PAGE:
Not only was I able to cook new things aided by the many wonderful fruit and vegetable markets, I was able to take ideas for new recipes from eating out. For example, although I would consider myself to enjoy meals with fish, I had never strayed too far from the traditional British Fish & Chips! But away in France, I dived deep into the fruits de mer, and surfaced with a taste for sea bream, mussels and squid. Most recently I dared to try scallops, which were equally delicious. And so many seafood recipes will soon appear as I try to recreate a little bit of France in my English kitchen! But to begin my French renaissance, the dish of Piperade.
Piperade sounds like a strange combination – a rich bodied tomato sauce, with scrambled egg and crusty bread. It’s a Basque dish; a group of people who partially inhabit South West France on the Bay of Biscay. However from this small area of France, its popularity has spread across the entire nation and is served in many cafes and restaurants. It’s simplicity is its triumph, and is an easy supper for anyone to make. Don’t be put off thinking that scrambled egg belongs on toast as part of a full English and tomato sauces ought to remain in Italian cuisine – they pair well together and make a filling dish that has a rustic feel. Bon appetit!
- 6 ripe salad tomatoes, quartered
- 1 orange bell pepper, thinly sliced
- 1 red onion, thinly sliced
- 2 cloves of garlic, thinly sliced
- 4 eggs, beaten
- Torn basil
- Salt and black pepper
- Dried chili to taste
- Olive oil
- Crusty bread, to serve
- Heat a large saucepan over a low heat. Add a drizzle of olive oil, and fry the sliced onions and dried chili until the onions are soft and the chili fragrant. This should roughly take about 8 to 10 minutes
- Add the garlic and sauté for a while longer, remembering to ensure that it should not brown, only soften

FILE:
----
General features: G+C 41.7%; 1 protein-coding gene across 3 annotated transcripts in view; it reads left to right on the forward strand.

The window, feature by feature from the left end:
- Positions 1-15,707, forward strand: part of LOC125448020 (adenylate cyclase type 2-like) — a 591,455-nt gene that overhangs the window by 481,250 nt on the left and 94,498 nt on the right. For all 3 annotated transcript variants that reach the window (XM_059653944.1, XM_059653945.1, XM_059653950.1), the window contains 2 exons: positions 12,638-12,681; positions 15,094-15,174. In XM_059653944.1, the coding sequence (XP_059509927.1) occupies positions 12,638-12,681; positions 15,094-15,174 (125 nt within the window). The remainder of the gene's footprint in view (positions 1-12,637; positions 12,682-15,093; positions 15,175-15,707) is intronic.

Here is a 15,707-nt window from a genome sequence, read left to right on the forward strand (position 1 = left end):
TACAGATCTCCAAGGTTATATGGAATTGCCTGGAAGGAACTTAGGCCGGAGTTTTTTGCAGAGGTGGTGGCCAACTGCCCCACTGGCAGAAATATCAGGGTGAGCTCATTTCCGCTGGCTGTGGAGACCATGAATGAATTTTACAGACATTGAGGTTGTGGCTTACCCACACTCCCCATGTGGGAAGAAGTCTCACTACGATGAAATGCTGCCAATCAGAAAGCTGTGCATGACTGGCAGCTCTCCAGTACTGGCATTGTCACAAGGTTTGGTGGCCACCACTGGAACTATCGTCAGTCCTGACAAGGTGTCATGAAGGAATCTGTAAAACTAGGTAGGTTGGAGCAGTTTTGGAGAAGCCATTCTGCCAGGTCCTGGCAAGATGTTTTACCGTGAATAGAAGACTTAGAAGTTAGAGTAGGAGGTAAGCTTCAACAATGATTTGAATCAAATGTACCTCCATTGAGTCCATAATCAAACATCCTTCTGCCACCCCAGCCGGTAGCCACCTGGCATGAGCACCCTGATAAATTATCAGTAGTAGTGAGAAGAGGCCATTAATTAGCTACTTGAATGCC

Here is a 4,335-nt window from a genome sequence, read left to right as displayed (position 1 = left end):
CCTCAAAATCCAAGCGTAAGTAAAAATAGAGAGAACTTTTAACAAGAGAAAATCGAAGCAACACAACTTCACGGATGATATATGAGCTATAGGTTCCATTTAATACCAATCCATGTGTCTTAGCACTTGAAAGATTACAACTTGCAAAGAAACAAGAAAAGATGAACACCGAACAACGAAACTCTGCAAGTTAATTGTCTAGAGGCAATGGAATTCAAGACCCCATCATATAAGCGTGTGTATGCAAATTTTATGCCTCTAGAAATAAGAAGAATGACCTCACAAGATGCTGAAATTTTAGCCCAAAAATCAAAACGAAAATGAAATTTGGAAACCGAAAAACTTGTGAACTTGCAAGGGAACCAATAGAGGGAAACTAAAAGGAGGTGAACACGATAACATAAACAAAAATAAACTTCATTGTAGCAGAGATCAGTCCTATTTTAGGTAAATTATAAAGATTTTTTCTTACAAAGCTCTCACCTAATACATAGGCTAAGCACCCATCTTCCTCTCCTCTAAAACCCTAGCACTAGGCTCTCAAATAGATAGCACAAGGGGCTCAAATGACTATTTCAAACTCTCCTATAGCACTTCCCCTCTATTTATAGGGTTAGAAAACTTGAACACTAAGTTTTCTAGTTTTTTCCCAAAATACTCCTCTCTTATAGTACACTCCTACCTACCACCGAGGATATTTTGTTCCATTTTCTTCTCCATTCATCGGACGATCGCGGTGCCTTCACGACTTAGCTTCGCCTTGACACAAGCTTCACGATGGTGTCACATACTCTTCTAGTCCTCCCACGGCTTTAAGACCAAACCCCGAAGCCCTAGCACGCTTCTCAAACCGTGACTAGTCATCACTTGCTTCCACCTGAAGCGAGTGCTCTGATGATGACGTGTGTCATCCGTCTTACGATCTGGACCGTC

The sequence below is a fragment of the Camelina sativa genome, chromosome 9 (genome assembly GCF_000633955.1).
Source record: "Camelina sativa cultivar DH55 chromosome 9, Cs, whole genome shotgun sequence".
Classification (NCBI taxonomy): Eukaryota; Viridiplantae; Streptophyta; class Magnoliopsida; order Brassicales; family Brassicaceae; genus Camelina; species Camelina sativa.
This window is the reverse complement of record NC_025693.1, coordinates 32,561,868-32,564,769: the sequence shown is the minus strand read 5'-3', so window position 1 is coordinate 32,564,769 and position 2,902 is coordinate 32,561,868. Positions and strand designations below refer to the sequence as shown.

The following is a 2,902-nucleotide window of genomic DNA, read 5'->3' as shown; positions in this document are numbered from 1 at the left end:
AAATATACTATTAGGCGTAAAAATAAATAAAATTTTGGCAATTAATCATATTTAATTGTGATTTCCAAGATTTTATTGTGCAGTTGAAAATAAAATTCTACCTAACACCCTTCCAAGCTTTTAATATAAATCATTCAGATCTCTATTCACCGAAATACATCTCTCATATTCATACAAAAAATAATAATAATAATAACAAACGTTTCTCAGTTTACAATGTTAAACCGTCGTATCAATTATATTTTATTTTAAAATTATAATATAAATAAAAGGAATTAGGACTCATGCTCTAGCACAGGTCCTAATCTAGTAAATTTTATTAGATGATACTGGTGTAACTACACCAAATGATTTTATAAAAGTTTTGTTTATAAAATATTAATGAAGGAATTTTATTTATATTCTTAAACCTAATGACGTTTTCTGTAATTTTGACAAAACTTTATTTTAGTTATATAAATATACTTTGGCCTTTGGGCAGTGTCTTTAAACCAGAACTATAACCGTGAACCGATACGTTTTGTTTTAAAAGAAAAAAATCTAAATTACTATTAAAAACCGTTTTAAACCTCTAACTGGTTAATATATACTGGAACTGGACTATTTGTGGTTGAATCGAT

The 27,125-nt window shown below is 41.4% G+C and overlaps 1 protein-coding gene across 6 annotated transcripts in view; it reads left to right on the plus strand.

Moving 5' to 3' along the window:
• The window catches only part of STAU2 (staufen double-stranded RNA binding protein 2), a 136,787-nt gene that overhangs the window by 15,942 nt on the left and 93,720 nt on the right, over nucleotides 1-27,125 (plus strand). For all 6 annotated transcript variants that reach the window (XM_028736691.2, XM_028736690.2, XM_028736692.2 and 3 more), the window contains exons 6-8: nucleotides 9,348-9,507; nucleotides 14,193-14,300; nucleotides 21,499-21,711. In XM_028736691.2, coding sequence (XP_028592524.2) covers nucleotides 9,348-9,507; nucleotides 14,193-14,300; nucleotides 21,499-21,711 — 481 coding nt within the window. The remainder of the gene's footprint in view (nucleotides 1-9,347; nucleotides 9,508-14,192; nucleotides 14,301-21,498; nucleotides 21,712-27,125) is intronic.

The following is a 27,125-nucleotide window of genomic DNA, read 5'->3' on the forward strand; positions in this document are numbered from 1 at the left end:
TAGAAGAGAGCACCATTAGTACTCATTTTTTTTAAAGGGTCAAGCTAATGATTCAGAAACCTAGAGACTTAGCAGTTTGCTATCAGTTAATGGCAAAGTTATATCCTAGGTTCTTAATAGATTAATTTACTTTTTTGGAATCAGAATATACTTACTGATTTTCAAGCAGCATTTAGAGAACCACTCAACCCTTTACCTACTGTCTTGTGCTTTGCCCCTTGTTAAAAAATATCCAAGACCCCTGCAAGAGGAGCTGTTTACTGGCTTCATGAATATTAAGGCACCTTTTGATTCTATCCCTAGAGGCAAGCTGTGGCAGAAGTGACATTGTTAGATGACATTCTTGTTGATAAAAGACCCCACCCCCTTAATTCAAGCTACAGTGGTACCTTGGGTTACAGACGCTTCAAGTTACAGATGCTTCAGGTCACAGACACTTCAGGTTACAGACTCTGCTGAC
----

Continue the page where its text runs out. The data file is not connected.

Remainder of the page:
- Add the peppers and allow to soften. Season, and then add the tomatoes. Stir to combine all the ingredients and simmer
- Meanwhile, heat a smaller pan or saucepan over a medium heat and add a small drizzle of olive oil or butter. When hot, add the beaten eggs and turn the heat to low.
- When the eggs have begun to harden in the pan, use a whisk to form scrambled curds. Using a whisk will ensure the eggs remain soft and do not dry out!
- Once the egg reaches a scrambled appearance and has a creamy texture, add to the tomato sauce and stir in gently to avoid breaking the egg further.
- Scatter torn basil over the dish, and serve immediately accompanied by crusty bread.
Although it was a while ago now, I am coming round to think that perhaps I was too harsh with my branding of lasagne as a “Food Technology” dish. Before I broke up from University for the holidays, I ate out with my family, and saw on the menu a roasted pork lasagne – which as I’m sure you’ll agree, sounds fairly sophisticated. A far cry from a school kitchen. Despite having no recipe for this dish, it sounded delicious; knowing how to cook pork, garlic and peppers respectively, I guessed that it’d turn out okay!